Armey Throws Us A “Curve”

armeysm650
As part of the seemingly endless “piling on” exercise by our corporate media in response to the Obama stimulus plan, I present selected excerpts (as much as can be tolerated, anyway) of today’s opinion column by former House Repug Dick (“Barney Fag”) Armey from Texas (go figure, huh?); this is his rationale for criticizing Obama’s proposal to spend up to about a trillion dollars to put this country back on its feet (in the Murdoch Street Journal, of course)…

Years ago I developed the “Armey Curve” to explain the negative burden government has on prosperity. The idea, borrowing liberally from Arthur Laffer’s curve (which demonstrates that tax revenues fall when the tax burden gets so high that it no longer pays to work), is that at some point the burden of government spending exceeds the private economy’s ability to carry it. “Stimulus” spending often does more harm than good, because it takes more money out of the system than it creates and thereby destroys jobs and leads to stagnation and diminished prosperity for all.

Oh yes, the “Laffer Curve”; Armey and the Journal argue that the curve theory proves that U.S. business tax rates are so high that they discourage the type of investment that creates jobs, and merely lowering the rate would have the same effect as the proposed stimulus (two caveats: 1) This is a variation of all the crappy “supply side” economics hokum we’ve been fed for about the last 30 years or so, and 2) I am not an economist and am merely paraphrasing from this article, which also tells us that)…

I don’t know where we fit on the Laffer curve (concerning corporate tax rates). Frankly, I think our tax code is so distorted by random loopholes that it’s probably impossible to make a blanket statement; for some businesses, we’re probably taxing them enough effectively reduce the tax revenues received from them; for many others (can you say oil company?), we’re clearly not.

But the idea that (the curve referenced in the article) produced by the WSJ folks has any meaning at all is simply laughable.

And as noted here…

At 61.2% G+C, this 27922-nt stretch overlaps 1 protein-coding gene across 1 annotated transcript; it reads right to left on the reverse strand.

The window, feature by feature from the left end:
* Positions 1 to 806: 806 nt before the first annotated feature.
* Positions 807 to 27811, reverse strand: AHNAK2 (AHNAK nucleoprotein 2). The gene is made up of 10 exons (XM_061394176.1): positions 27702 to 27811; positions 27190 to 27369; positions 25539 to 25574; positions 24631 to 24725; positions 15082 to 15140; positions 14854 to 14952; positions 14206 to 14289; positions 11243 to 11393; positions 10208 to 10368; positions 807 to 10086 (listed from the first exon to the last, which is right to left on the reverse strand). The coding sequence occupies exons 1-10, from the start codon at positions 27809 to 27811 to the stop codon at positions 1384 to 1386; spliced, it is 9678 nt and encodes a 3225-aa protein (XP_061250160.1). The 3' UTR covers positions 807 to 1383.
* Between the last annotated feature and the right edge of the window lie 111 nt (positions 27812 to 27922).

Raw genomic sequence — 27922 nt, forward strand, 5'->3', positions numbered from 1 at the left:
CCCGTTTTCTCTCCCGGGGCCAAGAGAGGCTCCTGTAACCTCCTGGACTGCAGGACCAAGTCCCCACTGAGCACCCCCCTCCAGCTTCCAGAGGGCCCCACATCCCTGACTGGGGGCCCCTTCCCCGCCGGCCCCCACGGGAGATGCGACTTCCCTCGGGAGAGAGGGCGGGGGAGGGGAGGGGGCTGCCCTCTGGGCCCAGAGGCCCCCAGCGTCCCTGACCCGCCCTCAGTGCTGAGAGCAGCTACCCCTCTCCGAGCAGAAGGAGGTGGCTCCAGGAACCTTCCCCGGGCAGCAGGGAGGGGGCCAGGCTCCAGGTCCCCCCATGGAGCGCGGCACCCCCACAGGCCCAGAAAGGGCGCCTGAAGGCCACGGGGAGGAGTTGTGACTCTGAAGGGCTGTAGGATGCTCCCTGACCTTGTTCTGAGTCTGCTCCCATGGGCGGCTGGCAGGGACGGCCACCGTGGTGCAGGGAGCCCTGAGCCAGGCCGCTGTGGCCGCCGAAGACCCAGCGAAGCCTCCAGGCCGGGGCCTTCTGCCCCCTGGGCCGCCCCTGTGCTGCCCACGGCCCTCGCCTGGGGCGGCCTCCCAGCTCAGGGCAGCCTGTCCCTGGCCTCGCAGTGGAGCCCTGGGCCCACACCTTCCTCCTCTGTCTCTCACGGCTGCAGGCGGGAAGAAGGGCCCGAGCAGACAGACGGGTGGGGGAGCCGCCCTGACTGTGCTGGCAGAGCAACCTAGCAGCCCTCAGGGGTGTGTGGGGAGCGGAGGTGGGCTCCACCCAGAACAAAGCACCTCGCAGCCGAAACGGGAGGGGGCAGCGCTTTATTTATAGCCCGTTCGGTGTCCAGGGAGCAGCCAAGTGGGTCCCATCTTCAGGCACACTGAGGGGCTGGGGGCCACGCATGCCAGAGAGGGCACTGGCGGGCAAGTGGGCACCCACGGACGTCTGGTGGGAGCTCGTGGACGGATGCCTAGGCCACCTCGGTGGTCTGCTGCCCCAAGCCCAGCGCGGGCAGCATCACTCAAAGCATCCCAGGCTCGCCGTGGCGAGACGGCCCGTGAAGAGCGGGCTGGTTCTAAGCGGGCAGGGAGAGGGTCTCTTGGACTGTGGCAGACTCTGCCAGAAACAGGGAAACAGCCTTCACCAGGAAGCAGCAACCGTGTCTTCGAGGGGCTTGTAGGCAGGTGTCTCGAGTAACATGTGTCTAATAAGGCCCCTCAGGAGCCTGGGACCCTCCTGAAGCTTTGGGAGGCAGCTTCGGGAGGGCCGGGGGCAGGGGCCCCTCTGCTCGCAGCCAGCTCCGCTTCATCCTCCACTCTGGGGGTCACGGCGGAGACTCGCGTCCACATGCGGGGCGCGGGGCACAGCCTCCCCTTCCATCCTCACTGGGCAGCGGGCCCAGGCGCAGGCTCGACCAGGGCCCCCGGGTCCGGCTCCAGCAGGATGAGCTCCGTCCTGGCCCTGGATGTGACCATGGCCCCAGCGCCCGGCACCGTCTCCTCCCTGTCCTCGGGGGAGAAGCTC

Taken together, (Dubya’s) tax cuts were even bigger than the ones Ronald Reagan introduced in his first term. In 1981, Reagan slashed income-tax rates by about a quarter, claiming that the government’s revenues would actually rise as the tax cuts unleashed the economy’s potential. This claim, which Arthur Laffer, one of the originators of supply-side economics, formalized in his famous “Laffer curve,” turned out to be wildly optimistic, and the budget deficit soared. In the ensuing years, a panicked Congress reversed some of Reagan’s tax cuts, and the White House quietly accepted the rollbacks, which increased tax revenues. When the International Monetary Fund recently compared Bush’s fiscal record with Reagan’s, it concluded that “the revenue effect of the Reagan tax cuts was considerably smaller than in the current period.”

According to the White House, in fiscal 2004 the three Bush tax cuts will cost the United States Treasury about $241 billion in revenues, which is about two per cent of the gross domestic product. (The Congressional Budget Office, which is nonpartisan, puts the 2004 cost of the tax cuts at closer to three hundred billion dollars.) The lost revenue has wreaked havoc with the budget. In 1999, the federal government had a surplus of $125.6 billion; this year, according to the latest official forecast, it will have a deficit of about $450 billion. The 2001 recession and the jump in spending on defense and homeland security since 9/11 are responsible for some of this reversal, but even the Bush Administration concedes that tax cuts caused about a third of it.

Oh, and Armey also brings us this lovely bit of language…

It’s clear why Keynes’s popularity endures in Congress (my note: John Maynard Keynes being the economist whose theories served as the basis for to the New Deal programs of FDR, though Obama is actually more of a Milton Friedman disciple, and that would be obvious were we not so bad off at the moment). Intellectual cover for a spending spree will always be appreciated there. But it’s harder to see any justification for the perverse form of fiscal child abuse that heaps massive debts on future generations.

You got that? Armey considers the Obama stimulus “fiscal child abuse” (and aside from being a repugnant choice of words, that ignores the profligate waste that occurred when Armey’s party ran Congress basically unchecked from 2000 to 2006).

But then again, what else can we expect from a character assassin and a chauvinist?

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2 Responses to Armey Throws Us A “Curve”

  1. steve says:

    Personal attacks and name calling are a really good way of making your point, that is, if you are still in elementary school. Also, your interjections into the quotes show a journalistic integrity that hasn’t been seen this side of the New York Times.

  2. doomsy says:

    Armey refers to the Obama stimulus plan as “fiscal child abuse,” attempts to smear former Lieutenant Governor and Texas House Speaker Ben Barnes for telling Dan Rather that he recommended Dubya for national guard duty, criticizes Joan Walsh of Salon.com by saying “I am so damn glad that you can never be my wife”…and somehow I end up as the bad guy here? And of course, that’s on top of the fact that his so-called “Armey curve” has turned out to be catastrophically wrong when it comes to the survival of our economy.

    I am responding to Armey using language he understands and quite thoroughly deserves, which, as we’ve seen, he has no problem using towards people who disagree with him.

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